A lot of CAI members furtively log onto this site just to see what we’re all talking about. I know, because I can track their IP addresses. With this in mind, today’s guest blogger, Deborah Goonan, has an astounding look at CAI’s recent and incredibly deceptive survey of homeowner happiness. Spread this one to every legislator!
guest blog by Deborah Goonan
According to Community Associations Institute, “The more than 65 million Americans who make their homes in condominiums and homeowners associations are overwhelmingly satisfied with their communities.”
The survey was done by Public Opinion Strategies for the Foundation for Community Association Research. The survey says almost two-thirds of community association residents rate their overall association experience as positive, while 26 percent are neutral on the question. Only 10 percent express some level of dissatisfaction.
Yes, we all know the spin on survey research funded by CAI, conducted by affiliates. What would be more interesting is if an impartial organization would conduct surveys of CIC residents, asking non-leading questions, and addressing more specific issues affecting residents in CICs.
This research does not even encompass basic demographic data on CIC residents such as age ranges, income ranges, geographic distribution, the number of years they have resided in a CIC, how mobile the residents are, education levels, etc. The survey asks mostly subjective questions, and allows more than one in four respondents to remain neutral on level of overall satisfaction! Less than 2 out of 3 respondents rated their CIC experience as positive. I would reject a hotel or restaurant rated at only 64% positive. And had I seen this survey before purchasing – not the news release but the survey summary – it would have steered me away from an HOA.
One can just as easily conclude from 2014 data that 36% of residents are either dissatisfied or neutral – neutral ratings can be construed as meaning that if a better option presents itself, the resident would move elsewhere. (A moot point in metro areas where very few non-CIC options exist). At least that is the way most market research is interpreted. Incidentally, comparing 2012 and 2014 data on supposed overall satisfaction, one notes that the positive rating dropped by nearly 9% (from 70%to 64%).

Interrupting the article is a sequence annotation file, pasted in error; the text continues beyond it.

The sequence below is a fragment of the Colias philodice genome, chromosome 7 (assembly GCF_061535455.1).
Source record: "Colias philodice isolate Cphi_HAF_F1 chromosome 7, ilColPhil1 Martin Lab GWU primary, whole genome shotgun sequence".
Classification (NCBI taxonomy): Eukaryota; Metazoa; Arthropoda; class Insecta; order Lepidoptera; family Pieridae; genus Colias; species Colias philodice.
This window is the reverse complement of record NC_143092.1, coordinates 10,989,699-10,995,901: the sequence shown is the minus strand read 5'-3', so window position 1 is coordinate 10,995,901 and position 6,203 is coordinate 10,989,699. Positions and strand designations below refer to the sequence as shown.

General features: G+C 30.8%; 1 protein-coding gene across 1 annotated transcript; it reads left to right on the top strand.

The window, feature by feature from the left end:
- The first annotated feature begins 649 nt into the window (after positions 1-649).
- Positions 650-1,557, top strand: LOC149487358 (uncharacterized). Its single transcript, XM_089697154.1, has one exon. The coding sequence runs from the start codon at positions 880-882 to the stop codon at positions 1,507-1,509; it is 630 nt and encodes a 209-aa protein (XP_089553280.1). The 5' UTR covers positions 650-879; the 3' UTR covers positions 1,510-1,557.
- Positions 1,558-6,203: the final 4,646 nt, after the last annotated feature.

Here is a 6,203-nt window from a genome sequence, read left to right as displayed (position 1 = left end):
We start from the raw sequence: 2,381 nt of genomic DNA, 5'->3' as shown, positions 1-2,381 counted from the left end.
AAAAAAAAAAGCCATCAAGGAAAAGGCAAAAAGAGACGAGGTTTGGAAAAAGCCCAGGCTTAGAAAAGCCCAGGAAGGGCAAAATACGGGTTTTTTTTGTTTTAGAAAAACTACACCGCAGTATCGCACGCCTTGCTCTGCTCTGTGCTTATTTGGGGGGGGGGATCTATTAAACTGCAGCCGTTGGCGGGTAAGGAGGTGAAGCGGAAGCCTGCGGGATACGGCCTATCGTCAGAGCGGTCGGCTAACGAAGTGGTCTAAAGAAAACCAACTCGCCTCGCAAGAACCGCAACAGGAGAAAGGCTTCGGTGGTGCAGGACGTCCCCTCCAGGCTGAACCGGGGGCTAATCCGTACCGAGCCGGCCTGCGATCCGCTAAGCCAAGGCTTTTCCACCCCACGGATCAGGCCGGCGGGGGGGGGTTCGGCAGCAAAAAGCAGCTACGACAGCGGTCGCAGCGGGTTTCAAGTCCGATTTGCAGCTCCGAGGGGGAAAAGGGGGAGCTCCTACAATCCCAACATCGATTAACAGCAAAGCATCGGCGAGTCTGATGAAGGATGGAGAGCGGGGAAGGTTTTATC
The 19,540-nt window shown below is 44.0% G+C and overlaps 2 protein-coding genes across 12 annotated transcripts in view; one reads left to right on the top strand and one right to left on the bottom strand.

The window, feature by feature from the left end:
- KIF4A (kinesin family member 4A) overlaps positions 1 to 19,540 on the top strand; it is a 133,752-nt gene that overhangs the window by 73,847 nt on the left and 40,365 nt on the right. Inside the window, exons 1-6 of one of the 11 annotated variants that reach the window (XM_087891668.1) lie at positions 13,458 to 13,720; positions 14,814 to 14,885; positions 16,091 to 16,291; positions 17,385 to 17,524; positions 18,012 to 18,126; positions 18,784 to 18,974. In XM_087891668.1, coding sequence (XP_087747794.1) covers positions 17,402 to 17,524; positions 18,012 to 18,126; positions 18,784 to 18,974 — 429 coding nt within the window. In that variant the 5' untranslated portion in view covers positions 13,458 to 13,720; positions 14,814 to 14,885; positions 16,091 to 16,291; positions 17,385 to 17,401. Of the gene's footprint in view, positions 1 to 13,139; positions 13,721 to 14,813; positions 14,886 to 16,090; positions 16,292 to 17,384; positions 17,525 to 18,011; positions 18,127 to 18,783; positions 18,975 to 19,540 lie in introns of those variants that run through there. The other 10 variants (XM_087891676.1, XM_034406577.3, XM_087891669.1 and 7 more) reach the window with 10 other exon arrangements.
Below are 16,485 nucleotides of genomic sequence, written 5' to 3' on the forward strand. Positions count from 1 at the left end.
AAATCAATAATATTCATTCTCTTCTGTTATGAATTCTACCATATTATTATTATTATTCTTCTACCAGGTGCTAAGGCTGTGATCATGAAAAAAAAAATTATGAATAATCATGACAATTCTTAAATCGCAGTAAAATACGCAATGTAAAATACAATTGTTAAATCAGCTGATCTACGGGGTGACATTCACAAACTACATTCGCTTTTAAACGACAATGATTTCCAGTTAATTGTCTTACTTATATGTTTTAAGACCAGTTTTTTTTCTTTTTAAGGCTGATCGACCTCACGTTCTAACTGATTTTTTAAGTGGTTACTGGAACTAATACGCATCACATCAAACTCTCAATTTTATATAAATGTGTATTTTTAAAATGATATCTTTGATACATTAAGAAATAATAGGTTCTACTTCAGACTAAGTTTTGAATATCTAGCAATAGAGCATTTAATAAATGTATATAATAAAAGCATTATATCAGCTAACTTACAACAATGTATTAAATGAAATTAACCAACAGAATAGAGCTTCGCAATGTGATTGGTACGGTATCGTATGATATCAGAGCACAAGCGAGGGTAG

At the same time, respondents rating their overall CIC experience as negative increased by 25% ( from 8% to 10%). Neutrals increased by 15% (from 22% to 26%). If we combine neutrals with negatives, and compare to 2012, there has been a 20% increase (from 30% to 36%) in the number of residents who cannot rate their overall experience as positive.
By the way, if we are to conclude these percentages translate to the entire population of CIC residents, that means that 6.5 MILLION CIC residents are decidedly dissatisfied. (10% of 65 million). An additional 16.9 million CIC residents are sitting on the fence, or they have mixed feelings about their communities.
These are not small numbers. And the survey has not even touched on several important issues:
* How many residents own vs. rent?
* How many owners are underwater on a mortgage?
* How old is the community where they reside?
* How many residents live in the respondents community?
* What amenities do they have, and which of those do they use regularly?
* How many units does each respondent own? (Very relevant, and it would be interesting to correlate satisfaction with level of financial interest in a CIC)
* What factors led to the resident’s decision to buy or rent in their current community?
* If they could move elsewhere, would they?
* Did they purchase their home directly, or inherit it?
* Knowing what they now know, would they buy/rent in their same community, or would they choose a different community, perhaps not in a CIC?
* How about measuring the level of knowledge CIC residents have?
An educational organization, which CAI claims to be, might want to know: how many CIC residents have read their governing documents? (Or are even aware of their existence?)
* How many are familiar with their relevant statutes?
* Have residents ever attended a meeting, and if so how often?
* Do they vote in elections, or is the developer still in control?
* Do the residents even know whether their Board is Developer-appointed or Owner-controlled?
* Do they know the rules? Do they know how votes are allocated and how they are cast?
* Do they know what to do if they are having trouble paying assessments?
* Are they aware that the CIC can lien or foreclose their home?
* Do they know their legal rights in the event they get a violation notice, or if the Association fails to maintain or repair common areas per the CCRs?
Lots of questions. Not many answers.